Despite the potential of feline immunodeficiency virus (FIV) as an animal model for human immunodeficiency virus (HIV) studies, the long term effects of naturally-occurring infection have not been determined. HIV infection causes an ongoing deterioration in immune function which directly correlates with disease, in particular acquired immunodefciency syndrome (AIDS). However, it is not known whether FIV-induced immunosuppression is progressive or related to the clinical condition. This study examined changes in lymphocyte subset numbers of serial samples, taken from cohorts of FIV-positive and FIV-negative cats over an 18-month period. FIV-positive cats were clinically staged as asymptomatic carriers (AC) or cats with AIDS-related complex (ARC), and FIV-negative cats matched and staged on the basis of similar diseases. During the course of the study, 4 FIV-positive cats developed AIDS, classed as the terminal stage of infection. There were no significant differences in the mean absolute numbers of any lymphocyte subset between the onset (t0) and the completion (t18) of the study. Similarly there were no significant changes in subset numbers during the 18 months preceding the development of AIDS. While the study period was brief and the sample sizes small, it is postulated that FIV infection in Australia may not necessarily cause progressive immunodeficiency and that FIV-induced immunosuppression (as measured by subset analysis) may not be well correlated with the clinical status of the infected cat.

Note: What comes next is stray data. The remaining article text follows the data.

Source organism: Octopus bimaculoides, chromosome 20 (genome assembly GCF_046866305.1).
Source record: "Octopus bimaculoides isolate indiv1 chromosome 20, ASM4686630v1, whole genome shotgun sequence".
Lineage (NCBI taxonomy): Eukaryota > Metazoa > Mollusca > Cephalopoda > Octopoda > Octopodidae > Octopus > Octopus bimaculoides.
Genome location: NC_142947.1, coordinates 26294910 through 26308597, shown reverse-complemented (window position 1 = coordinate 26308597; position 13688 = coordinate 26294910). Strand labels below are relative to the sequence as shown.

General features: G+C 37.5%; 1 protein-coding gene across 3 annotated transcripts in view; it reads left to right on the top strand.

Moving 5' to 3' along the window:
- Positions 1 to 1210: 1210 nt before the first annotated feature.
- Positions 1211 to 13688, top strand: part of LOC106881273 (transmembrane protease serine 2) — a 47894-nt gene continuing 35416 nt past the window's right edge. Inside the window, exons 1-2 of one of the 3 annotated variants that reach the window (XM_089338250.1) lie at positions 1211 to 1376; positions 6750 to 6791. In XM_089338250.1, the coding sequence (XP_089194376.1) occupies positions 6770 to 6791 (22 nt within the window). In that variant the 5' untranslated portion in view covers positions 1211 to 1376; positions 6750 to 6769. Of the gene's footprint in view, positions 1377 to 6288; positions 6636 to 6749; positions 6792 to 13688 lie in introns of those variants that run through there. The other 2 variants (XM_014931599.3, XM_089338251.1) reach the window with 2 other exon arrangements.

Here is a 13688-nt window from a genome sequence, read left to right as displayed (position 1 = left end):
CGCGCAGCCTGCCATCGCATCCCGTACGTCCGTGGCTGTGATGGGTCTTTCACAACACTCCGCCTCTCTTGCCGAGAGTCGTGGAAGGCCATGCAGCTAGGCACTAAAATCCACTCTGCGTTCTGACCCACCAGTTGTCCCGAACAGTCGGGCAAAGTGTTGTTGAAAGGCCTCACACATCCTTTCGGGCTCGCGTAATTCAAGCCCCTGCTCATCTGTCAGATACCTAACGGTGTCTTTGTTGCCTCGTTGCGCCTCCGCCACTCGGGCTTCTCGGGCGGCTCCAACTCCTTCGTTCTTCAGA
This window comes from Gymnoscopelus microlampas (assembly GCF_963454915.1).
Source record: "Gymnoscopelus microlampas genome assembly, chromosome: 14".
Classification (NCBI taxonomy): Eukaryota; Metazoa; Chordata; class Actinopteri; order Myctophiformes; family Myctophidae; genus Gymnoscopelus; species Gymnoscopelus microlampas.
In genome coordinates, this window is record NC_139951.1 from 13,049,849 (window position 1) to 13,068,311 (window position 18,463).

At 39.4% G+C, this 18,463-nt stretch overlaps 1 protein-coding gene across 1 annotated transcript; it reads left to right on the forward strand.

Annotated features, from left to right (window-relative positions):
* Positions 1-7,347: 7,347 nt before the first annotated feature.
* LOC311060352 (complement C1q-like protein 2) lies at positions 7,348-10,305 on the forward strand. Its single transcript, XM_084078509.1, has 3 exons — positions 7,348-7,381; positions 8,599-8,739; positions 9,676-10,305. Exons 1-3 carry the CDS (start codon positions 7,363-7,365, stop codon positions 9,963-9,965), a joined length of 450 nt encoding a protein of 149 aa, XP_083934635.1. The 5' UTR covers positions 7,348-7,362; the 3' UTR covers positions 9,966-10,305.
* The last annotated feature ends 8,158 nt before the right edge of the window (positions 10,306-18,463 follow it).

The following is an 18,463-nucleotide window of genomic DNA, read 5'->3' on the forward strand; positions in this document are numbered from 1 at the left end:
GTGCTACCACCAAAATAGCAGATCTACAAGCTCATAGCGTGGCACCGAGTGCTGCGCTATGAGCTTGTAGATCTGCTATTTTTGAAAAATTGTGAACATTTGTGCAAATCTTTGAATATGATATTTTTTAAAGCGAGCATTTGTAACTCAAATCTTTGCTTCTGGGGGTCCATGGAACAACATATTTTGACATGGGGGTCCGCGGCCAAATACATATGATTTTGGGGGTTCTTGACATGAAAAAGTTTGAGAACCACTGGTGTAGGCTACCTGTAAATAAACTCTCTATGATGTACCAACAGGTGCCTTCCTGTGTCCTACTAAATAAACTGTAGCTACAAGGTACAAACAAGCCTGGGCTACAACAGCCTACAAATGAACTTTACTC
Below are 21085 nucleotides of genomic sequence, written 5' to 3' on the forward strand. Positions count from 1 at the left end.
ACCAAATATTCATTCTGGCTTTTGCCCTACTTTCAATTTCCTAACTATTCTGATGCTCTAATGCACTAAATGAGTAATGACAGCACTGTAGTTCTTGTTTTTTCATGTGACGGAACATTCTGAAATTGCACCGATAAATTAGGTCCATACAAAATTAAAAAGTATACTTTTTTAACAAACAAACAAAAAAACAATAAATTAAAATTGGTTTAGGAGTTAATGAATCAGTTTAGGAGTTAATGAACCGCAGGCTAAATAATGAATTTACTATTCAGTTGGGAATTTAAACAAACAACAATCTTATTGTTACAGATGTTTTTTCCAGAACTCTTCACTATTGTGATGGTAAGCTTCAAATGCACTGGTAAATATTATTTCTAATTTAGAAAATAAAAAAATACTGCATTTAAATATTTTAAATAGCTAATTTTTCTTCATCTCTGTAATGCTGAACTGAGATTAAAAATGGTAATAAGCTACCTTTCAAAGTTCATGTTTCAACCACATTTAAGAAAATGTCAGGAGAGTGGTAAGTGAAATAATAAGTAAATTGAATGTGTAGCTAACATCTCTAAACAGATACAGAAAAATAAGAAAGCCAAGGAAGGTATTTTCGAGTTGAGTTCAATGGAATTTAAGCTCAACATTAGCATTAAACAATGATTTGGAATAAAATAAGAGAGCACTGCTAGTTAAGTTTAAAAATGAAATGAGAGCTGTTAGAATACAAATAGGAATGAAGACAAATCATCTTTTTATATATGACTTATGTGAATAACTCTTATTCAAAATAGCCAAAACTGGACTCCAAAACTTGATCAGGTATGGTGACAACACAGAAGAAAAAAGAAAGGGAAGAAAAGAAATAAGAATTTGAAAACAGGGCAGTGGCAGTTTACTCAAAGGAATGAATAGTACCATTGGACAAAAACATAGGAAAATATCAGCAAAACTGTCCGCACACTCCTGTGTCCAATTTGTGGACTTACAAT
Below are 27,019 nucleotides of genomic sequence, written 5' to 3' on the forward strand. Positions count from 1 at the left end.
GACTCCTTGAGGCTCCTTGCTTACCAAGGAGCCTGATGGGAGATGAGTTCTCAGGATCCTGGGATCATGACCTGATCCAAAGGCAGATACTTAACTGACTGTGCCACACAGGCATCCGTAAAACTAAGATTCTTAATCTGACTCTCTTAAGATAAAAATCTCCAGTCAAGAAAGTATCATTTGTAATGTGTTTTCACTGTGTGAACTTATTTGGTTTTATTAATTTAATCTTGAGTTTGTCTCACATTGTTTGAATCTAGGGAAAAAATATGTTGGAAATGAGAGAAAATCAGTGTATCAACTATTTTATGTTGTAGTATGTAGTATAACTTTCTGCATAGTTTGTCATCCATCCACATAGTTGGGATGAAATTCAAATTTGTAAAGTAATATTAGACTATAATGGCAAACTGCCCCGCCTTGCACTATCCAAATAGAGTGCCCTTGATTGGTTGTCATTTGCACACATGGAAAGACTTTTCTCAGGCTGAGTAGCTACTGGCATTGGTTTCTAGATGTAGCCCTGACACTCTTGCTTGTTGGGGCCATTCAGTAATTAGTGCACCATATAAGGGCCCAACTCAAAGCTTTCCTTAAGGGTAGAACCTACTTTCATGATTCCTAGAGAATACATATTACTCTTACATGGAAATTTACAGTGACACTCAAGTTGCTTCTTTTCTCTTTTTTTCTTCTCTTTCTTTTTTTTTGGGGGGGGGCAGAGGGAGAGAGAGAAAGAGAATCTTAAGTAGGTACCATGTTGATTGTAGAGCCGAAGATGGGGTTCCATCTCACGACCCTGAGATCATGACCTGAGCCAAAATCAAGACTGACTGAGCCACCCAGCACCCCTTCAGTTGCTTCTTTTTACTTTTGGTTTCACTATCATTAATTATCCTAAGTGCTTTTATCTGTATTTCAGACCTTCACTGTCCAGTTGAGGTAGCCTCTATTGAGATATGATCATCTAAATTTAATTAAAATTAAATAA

|Number of pages||7|
|Journal||Australian Veterinary Journal|
|Publication status||Published - Jun 1996|